But Meathead’s initiative is likely to have additional, and more sinister, spin-off effects than mere border jumping. Wherever they are adopted—Canada, Australia, the United Kingdom, Romania, China—draconian tobacco taxes lead to widespread smuggling. Smuggled hooch is a big business, but tobacco is lighter, and thus easier to transport. About a quarter of the planet’s cigarette purchases are now made on the black market. Organized crime’s infrastructure can quickly adapt to a new product (Italy’s mob bosses generate about half a billion dollars in revenue from cigarette smuggling), and independent operators seize the opportunity as well.

California was already experiencing cigarette smuggling before Meathead’s initiative, and the problem is likely to get much worse now. As columnist Vin Suprynowicz noted in April, four hooded men recently pulled off a $1 million cigarette heist in Corona. Sgt. Eddie Garcia said that if the booty isn’t sold in another state, it might be headed for "L.A., where they’ll be sold on the black market."

Those who live in constant fear that somewhere, someone is smoking downplay the smuggling and border-jumping problems, insisting that it’s all worth it—for the children. Yet there’s very little evidence that raising the tobacco tax reduces underage smoking. In fact, doing so may allow teens to exert less effort to look cool. Canada found that the thriving black market generated by its tax hikes made it easier for underage smokers to get their nicotine fixes—no more shoplifting, no more fake IDs, no more waiting round in parking lots for someone’s older brother. The tax increases imposed by so many American states in the past few years have not cut smoking either. Tobacco use by high school students, according to the Centers for Disease Control and Prevention, rose by almost a third between 1991 and 1997.

If sin taxes don’t directly deter sin, many public health advocates say, what revenue they do generate can be used for subtle persuasion. That’s the motivation behind the recent attempts to raise Nevada’s modest alcohol tax. During 1997’s legislative session, Bernie Anderson authored a bill which would have sent the cost of liquor in Nevada soaring. The roly-poly Sparks assemblyman’s AB 92 raised taxes on beer by 312 percent, wine by 267 percent and hard liquor by 208 percent. The projected annual revenue from the hikes, $51 million, would be devoted to rehab projects, as well as anti-alcohol programs in schools and—get this—prisons. Predictably, Nevada’s public health establishment lined up behind Anderson’s bill.

"Looting another $51 million from the already beleaguered taxpayers to further empower the bureaucracy," the Las Vegas Review-Journal editorialized, "without concurrent tax cuts elsewhere, has real negative consequences—for restaurants, gaming establishments, retail outlets, taverns, residents and the Nevada economy as a whole."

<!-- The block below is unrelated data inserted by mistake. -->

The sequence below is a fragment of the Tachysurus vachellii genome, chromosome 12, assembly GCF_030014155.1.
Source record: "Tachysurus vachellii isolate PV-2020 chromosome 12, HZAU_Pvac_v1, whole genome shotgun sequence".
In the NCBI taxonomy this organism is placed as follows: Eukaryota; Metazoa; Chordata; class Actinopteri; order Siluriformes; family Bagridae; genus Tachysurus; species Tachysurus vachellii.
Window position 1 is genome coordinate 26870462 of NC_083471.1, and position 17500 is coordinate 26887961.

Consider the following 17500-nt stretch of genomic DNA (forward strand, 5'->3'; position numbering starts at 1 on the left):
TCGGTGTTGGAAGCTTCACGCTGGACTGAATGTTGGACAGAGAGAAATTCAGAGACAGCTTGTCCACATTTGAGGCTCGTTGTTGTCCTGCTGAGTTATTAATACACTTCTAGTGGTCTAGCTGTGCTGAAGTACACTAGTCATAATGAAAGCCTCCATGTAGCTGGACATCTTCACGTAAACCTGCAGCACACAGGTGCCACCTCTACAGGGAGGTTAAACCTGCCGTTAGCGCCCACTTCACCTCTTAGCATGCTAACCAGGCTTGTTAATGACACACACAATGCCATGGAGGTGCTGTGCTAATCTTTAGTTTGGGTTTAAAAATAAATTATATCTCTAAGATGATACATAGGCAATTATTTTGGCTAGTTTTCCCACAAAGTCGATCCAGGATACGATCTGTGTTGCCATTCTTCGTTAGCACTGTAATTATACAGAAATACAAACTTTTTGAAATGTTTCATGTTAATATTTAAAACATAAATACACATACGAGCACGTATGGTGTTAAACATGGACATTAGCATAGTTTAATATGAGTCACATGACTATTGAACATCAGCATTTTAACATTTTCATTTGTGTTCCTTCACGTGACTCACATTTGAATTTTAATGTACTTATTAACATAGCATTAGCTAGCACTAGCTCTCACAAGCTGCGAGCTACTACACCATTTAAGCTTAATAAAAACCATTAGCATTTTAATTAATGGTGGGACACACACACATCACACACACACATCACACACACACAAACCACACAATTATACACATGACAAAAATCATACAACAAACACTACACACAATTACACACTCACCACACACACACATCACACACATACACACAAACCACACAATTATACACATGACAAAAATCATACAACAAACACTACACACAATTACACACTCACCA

That logic—combined with the pressure applied by uber-lobbyist Harvey Whittemore—sent AB 92 down in flames. It was now up to activists to keep the "nickel a drink" tax alive, in the form of a petition drive to require legislators’ consideration in the 1999 session.

But despite what the polls indicate, Nevadans didn’t rush to sign up. Last November Brenda Mendiola, a Las Vegas substance abuse counselor who organized the effort, admitted that signatures were hard to come by: "We didn’t get a lot of support this time around."

As well-intentioned as Mendiola and her ilk may be, their desire to tax all drinkers in order to address the problems caused by a few drinkers is another pernicious aspect of the sin tax movement. As economist Thomas J. DiLorenzo puts it, "Once it becomes ‘legitimate’ for government to protect individuals from their own follies, there is no way to establish limits to governmental power." That’s fine by many in the public health establishment, who these days seem more interested in battling free will than disease. But to many, it’s a dangerous harbinger of an ever-expanding Nanny State.

One final point about sin taxes: They hurt the poor. According to Americans for Tax Reform, federal and state excise taxes already account for about 75 percent of the price of cigarettes, 60 percent of the cost of distilled spirits and 20 of the cost of beer. And since lower-income citizens tend to smoke and drink more than the affluent, tax hikes on liquor and tobacco are inherently regressive. Take cigarettes. As the Cato Institute’s Robert Levy recently observed, "more than half of any [tobacco] price increases will be paid by smokers with annual incomes under $30,000; only 1 percent will be paid by smokers earning more than $100,000."

It’s difficult to find a big-government scheme built on flimsier intellectual ground than the sin tax movement—and as a result, its bitter fruit is undeniable. Making smoking and drinking more expensive seldom deters abusers, does not reduce underage use and fails to generate projected tax revenue. Sin taxes discriminate against the poor, encourage smuggling and legitimize the notion that nagging is a proper function of government.

Happily, the Silver State remains a rare bastion of sanity on sin taxes—eschewing the hikes public health advocates so desperately crave. At least for smokers and drinkers, Nevada is a low-tax state after all. NJ

D. Dowd Muska ( is a contributing editor of Nevada Journal.

News to Use
Taxing Choice: The Predatory Politics of Fiscal Discrimination. Edited by William F. Shughart II, The Independent Institute, 1997.
The Food and Drink Police: America's Nannies, Busybodies, & Petty Tyrants, by James T. Bennett, Thomas J. DiLorenzo, Transaction Publishers, 1999.
D. Dowd Muska